WASHINGTON — The Pentagon’s top acquisition official is signaling he could be amenable to putting certain high-priority munitions on multi-year contracts to fulfill ongoing Ukrainian requirements and replenish US stockpiles.
“What really matters is contracts,” said Bill LaPlante, undersecretary of defense for acquisition and sustainment, during the Defense News conference today. “We buy munitions and many of these things in a single year. We don’t do multiyear contracts.
“We do multiyear contracts for ships, we do it for airplanes, we don’t do it for these other munitions. We need to do it because that’ll stabilize the supply chain. That will send a signal to industry to say, they’re in it for the long haul, and we can make the commitment.”
LaPlante’s comments come a couple months after Lockheed Martin CEO Jim Taiclet said it would take “two to three years” for a ramp up in US defense spending to result in contracts that impacted the company’s bottom line.
“The clutch isn’t engaged yet,” Taiclet said in July, according to Defense News. “And the clutch engaged means there are contracts in place, there’s a demand signal out there that’s clear, there’s funding appropriated by the U.S. Congress ― in the case of the United States ― and we’re producing … with a supply chain that’s robust enough to support it.”
Due to the demand from the Ukrainian military, Lockheed has had to ratchet up production of both Javelin anti-tank weapons, which the company makes with Raytheon Technologies, and the M142 High Mobility Artillery Rocket Systems (HIMARS). In the near term, however, Lockheed’s sales have been lower than expected, and Taiclet said the company has had no guarantees that internal investments in HIMARS and Javelin production would ultimately pay off.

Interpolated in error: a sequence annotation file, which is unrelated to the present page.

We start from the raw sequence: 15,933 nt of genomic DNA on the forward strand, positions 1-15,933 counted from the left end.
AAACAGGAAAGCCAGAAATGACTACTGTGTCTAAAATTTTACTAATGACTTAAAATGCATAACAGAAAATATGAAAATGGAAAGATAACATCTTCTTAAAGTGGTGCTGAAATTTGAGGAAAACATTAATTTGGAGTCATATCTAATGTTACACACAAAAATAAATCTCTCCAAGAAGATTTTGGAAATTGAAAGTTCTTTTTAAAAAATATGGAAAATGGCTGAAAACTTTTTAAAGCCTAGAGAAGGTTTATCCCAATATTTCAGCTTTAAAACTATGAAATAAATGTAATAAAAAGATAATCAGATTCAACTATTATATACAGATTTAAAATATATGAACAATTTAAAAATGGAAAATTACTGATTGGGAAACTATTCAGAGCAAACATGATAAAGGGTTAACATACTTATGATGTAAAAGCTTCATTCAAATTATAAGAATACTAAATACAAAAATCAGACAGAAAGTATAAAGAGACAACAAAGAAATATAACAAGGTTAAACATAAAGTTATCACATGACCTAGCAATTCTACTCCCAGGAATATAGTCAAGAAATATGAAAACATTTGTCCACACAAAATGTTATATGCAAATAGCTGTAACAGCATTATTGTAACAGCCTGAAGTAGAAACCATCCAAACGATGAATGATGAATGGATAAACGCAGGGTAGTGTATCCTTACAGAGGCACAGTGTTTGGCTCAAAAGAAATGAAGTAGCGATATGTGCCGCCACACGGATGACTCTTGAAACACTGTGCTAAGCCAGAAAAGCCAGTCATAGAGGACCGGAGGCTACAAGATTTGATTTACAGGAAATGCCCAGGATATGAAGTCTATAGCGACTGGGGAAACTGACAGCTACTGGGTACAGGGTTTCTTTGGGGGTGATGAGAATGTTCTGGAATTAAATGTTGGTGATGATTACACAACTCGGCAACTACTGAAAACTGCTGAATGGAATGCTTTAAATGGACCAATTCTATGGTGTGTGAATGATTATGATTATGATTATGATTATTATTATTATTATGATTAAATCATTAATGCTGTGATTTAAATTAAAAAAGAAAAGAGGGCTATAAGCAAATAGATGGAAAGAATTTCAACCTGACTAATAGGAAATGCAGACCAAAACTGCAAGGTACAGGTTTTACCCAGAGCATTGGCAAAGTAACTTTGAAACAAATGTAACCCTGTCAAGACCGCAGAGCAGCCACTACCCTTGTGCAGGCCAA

“The question is, how much higher can we take it over the next number of years?” he said. “The reality is today, none of it is under contract.”
LaPlante, in his comments today, said he agreed with Taiclet’s criticisms. The United States has a history of keeping munitions production at a minimum viable rate, and then shutting down production whenever a certain procurement quantity has been met or when peace breaks out, LaPlante said.
This mindset led to the Defense Department shutting down the Stinger anti-aircraft weapon production line in 2008, pausing HIMARS production between 2013 and 2017, and “barely” keeping frequently-used weapons like the Tomahawk missile in production every year.
“What we’ve asked the Congress for … is a fund that would allow us to keep these production lines running hot …on these munitions and other things so that when an FMS case comes along, we can just take the thing off the line and give it to them. Because if we don’t have the production line going, the FMS case will take forever,” he said.
“And so what that means — and this is a culture shift for us, as a country — we have to be comfortable as taxpayers funding production lines to produce things that the US may never use. And that’s something that we as a country have to struggle with.”
Shifting munitions production to a multi-year procurement process would require approval from Congress, and LaPlante acknowledged that “some people don’t want multi-year contracts” due to concerns about lack of oversight. In the meantime, LaPlante said he is trying to give industry officials more information about the Pentagon’s thinking with regard to future spending.
“We in the department, and with the Hill, need to give [industry] a better plan. This is what I think they’re asking for. And I agree with it.”